Swedroe: Fishing For Things To Worry About?

If you must find a reason to worry, try these on for size.

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Reviewed by: Larry Swedroe
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Edited by: Larry Swedroe

There is always a reason for investors to worry about the stock market, be it valuations at historically high levels, economic risks, the risk of inflation or geopolitical risk. That is why there is an equity risk premium, and why, historically, it has been large enough to be called the equity premium puzzle.

I recently noted that the news on the economic front has been just about as good as it gets. In fact, for the first time since before the financial crises, almost all developed and emerging market countries have improving economies, with growth, and estimates of future growth, increasing.

I also noted that the news on the inflation front has been quite benign. Finally, with the recent $1.5 trillion tax cut, and further fiscal stimulus from the agreement on the spending bill reached not long ago to avoid a default on government debt, expectations for U.S. economic growth and corporate earnings reports have been strong.

In fact, most quarterly earnings reports have been coming in at higher than estimates. The latest estimate of operating earnings for the S&P 500 in 2018 is about $155, up from about $132 in 2017, an increase of 15%. Surprisingly, at least to most forecasters, a weaker dollar is helping by increasing the earnings of U.S. multinationals.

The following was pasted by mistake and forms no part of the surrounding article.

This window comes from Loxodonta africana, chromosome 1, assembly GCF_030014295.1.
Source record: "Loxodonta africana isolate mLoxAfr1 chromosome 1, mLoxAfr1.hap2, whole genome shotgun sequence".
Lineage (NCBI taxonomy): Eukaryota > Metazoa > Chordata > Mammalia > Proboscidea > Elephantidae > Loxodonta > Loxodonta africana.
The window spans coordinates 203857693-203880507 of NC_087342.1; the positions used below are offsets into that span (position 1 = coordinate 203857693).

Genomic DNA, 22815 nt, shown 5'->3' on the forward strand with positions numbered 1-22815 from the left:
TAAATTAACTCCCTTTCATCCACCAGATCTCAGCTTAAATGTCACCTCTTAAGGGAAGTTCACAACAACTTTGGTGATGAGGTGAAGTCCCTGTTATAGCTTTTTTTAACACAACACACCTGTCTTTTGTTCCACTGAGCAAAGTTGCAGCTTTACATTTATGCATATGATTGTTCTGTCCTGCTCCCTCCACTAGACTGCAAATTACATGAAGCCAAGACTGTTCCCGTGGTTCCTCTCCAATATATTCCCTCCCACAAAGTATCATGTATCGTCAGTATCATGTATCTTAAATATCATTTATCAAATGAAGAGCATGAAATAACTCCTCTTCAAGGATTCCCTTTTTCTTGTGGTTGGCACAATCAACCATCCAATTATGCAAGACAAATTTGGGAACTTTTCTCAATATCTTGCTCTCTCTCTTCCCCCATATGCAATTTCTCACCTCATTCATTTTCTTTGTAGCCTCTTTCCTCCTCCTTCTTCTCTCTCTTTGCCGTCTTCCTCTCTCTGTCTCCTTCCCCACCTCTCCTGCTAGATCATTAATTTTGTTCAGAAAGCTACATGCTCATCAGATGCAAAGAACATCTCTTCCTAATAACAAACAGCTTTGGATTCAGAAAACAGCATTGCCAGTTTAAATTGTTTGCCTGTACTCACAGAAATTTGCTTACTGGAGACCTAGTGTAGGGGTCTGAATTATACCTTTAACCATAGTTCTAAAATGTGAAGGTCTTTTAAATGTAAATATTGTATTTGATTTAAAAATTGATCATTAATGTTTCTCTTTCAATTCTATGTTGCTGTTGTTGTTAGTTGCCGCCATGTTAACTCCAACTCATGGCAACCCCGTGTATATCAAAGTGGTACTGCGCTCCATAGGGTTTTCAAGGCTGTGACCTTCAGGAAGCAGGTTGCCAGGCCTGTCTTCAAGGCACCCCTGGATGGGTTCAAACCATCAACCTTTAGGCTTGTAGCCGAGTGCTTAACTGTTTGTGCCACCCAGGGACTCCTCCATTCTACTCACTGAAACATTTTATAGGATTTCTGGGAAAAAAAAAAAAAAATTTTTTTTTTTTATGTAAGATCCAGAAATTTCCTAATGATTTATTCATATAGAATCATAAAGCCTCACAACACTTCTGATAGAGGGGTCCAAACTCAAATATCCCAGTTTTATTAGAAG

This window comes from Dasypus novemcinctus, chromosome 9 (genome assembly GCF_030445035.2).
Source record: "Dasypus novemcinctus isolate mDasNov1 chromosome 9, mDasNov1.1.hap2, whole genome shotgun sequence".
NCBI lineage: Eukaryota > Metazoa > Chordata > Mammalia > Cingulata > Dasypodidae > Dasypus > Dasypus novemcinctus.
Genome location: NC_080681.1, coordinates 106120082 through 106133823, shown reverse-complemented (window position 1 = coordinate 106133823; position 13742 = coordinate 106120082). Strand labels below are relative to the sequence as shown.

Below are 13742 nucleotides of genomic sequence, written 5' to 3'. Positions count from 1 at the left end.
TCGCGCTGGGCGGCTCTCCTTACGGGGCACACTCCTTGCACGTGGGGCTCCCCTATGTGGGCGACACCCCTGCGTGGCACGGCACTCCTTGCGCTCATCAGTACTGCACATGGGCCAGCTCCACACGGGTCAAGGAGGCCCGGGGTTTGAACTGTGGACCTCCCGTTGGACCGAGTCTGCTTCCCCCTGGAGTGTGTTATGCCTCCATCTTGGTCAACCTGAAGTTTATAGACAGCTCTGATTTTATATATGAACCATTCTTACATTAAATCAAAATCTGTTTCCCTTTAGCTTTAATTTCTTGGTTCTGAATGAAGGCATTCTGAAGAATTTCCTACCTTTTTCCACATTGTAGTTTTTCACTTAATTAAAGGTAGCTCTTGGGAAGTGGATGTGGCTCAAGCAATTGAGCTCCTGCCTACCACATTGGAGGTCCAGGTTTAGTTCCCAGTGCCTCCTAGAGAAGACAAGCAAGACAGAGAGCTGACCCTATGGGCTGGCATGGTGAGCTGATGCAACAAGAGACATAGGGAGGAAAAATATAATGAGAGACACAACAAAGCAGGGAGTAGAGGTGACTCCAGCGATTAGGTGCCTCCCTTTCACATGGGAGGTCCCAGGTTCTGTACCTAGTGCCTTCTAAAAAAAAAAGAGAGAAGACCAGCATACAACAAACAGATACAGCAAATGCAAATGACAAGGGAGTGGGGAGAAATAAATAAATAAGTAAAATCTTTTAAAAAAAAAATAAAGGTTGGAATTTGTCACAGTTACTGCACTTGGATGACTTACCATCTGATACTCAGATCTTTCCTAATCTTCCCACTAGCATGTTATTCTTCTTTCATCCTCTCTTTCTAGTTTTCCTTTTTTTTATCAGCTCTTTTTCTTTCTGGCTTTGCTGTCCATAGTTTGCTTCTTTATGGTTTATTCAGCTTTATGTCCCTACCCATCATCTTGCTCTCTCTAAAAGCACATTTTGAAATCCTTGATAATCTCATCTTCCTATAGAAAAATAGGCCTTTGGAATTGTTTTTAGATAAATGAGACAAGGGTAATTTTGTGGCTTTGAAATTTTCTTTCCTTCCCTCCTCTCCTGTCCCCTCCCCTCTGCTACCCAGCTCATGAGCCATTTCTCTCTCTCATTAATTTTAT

Based on the above, I concluded that I did not believe there was anything in the economic data that would have caused a crash in stock markets. I then provided other possible explanations for the recent dip.

Historical Record

Before we go into the main subject of this post, it is worth looking at the historical record on crashes like the one we experienced this month. The recent crash saw the market fall about 10%. Reviewing the data since 1970, and looking only at calendar months, I found seven other months when the U.S. market fell at least 10%. The return over the next quarter averaged 7.9%, and over the next 12 months, it averaged 22.4%—both well above the historical average.

Of course, that’s not a guarantee regarding future returns. Thus, it should not be taken as a buying signal. However, it does show that the winning strategy was to avoid panicked selling, to which many, especially those who assume more risk than they have the ability or willingness to take, succumb.

Turning to the subject of today’s post, as the director of research at Buckingham Strategic Wealth and The BAM Alliance, I’ve been getting questions about whether we could see a bear market in stocks accompanied by a bear market in bonds.

In other words, unlike in 2008, when safe bonds provided strong gains to help offset the huge losses in equities, investors have asked whether that might not be the case in the next bear market. The answer is an affirmative yes—it definitely can happen. However, it’s been so long since it did happen that many of today’s investors either were not alive or were too young to experience the pain.

A Long Time Ago ...

The last year of negative returns to both stocks and bonds occurred 49 years ago, in 1969, when the S&P 500 lost 8.5%, and long-term government bonds lost 5.1% (five-year Treasuries lost just 0.7%). While those losses are not dramatic, consider that, as 1969 began, the Shiller CAPE 10 was about 22. As we entered 2018, it was about 32.